38509 Insights from 12 Branded Marketing and Media Campaigns Can Inform Future Efforts to Promote a Healthy Diet in the United States

Tessa Englund, BS, Mi Zhou, MPH, MA, Kiyah Duffey, PhD and Vivica Kraak, PhD, RDN, Department of Human Nutrition, Foods, and Exercise, Virginia Tech, Blacksburg, VA

Theoretical Background and research questions/hypothesis:  The Dietary Guidelines for Americans (DGA) recommend a diet rich in whole grains, fruits and vegetables, and lean meats or plant-based proteins to promote a healthy weight and reduce risk of non-communicable diseases. Marketing and media campaigns implemented by public- and private-sector entities have used various integrated marketing communications strategies and media platforms to promote a healthy diet in the United States. Cross-cutting insights from many of these campaigns have not yet been formally published. This study’s research question was: What lessons can be learned from 12 U.S. campaigns implemented during the past 25 years to inform future efforts to promote a healthy diet? We examined evidence available for the sales and consumption of these campaigns related to nutrient-dense food groups (i.e., fruits and vegetables, whole grains and legumes); healthy beverages (i.e., milk and water); and to reduce meat consumption.

Methods:  We used a mixed-methods research approach to collect evidence through a comprehensive literature review and key informant interviews (n=11). Eight electronic databases and relevant gray literature and media releases were reviewed for articles published between January 1990 and October 2016. Evidence selection was guided by the National Academy of Medicine’s LEAD principles (i.e., locate, evaluate, and assemble evidence to inform decisions), five qualitative-research criteria, and validated by data and investigator triangulation. Selected data sources (n=60) were categorized and analyzed using an adapted health-branding framework (i.e., brand development, marketing execution, and monitoring and evaluation metrics) with 29 components. Key informant interviews were analyzed using NVivo 11.0 software to identify themes, organized by the health-branding framework, to complement the literature review findings.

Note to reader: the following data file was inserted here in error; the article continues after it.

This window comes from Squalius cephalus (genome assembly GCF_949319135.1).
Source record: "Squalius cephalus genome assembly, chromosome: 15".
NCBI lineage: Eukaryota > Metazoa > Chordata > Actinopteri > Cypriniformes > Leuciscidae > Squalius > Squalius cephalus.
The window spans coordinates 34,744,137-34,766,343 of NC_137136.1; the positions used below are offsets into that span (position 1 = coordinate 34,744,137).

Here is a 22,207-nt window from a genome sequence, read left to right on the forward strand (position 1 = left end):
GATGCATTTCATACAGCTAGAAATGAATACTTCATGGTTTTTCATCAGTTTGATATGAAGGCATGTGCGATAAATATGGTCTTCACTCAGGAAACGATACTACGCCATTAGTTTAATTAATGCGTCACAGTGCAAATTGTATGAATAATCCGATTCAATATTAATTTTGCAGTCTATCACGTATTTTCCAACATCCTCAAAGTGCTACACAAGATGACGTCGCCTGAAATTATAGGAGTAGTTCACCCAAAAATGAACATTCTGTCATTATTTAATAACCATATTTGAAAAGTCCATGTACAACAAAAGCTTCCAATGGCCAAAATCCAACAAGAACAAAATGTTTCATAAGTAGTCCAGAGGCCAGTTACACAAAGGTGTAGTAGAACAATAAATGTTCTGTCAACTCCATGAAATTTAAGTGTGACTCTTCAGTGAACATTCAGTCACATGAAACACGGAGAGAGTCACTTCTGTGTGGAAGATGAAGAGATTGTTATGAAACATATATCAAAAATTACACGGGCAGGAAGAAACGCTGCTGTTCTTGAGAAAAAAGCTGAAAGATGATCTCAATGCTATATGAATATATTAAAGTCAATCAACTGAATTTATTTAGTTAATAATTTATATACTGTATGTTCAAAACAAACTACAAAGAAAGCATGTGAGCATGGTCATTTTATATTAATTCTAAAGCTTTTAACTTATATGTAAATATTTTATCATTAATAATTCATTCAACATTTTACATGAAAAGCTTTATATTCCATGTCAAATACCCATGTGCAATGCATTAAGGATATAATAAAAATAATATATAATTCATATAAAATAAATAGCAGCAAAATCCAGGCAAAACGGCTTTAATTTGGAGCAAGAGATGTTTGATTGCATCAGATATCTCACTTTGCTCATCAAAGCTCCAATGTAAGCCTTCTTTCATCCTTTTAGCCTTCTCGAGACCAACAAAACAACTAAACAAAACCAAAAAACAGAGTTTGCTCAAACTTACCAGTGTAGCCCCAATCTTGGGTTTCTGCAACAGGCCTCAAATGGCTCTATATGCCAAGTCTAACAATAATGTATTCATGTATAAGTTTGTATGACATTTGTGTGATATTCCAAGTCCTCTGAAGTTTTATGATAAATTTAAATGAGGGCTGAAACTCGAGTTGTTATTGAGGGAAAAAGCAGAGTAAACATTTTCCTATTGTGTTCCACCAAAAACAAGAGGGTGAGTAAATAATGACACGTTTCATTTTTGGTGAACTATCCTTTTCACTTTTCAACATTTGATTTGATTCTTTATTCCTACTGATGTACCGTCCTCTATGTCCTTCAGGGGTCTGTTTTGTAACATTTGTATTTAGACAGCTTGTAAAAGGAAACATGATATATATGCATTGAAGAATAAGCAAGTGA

Results:  Brand development for nine campaigns used either health behavior (n=4) or communication (n=3) theories, or marketing concepts (n=2). Nine of 12 campaigns conducted formative research; and all campaigns used taglines, images, or logos to convey dietary messages. Marketing execution included: use of paid (n=10) or unpaid (n=12) mass media, earned media (n=12), audience segmentation (n=8), and integrated marketing communications (n=10). Communications targeted towards consumers conveyed diet-related messages that emphasized health, convenience, relevance, and environmental benefits. Nine campaigns were monitored and/or used evaluation metrics that examined changes in awareness (n=5), attitudes (n=3), consumption (n=5) and product sales (n=6).

Conclusions:  The campaigns reviewed employed a variety of health-branding components in different manners, but no campaign used all 29 components related to brand development, marketing execution, and monitoring and evaluation. Leveraging public- and private-sector assets and expertise through commercial and public health sector collaboration may improve the design of marketing and media campaigns and contribute to their expansion, scaling up and sustainability to promote a healthy diet that aligns with the DGA.

Implications for research and/or practice:  Rigorous formative, process and outcomes evaluations are needed to inform the design of U.S. marketing and media campaigns to promote a healthy diet. Recommendations are provided to assist public health practitioners to use integrated marketing communications to design effective campaigns, select appropriate metrics to evaluate campaigns, and share findings to inform future marketing and media campaigns.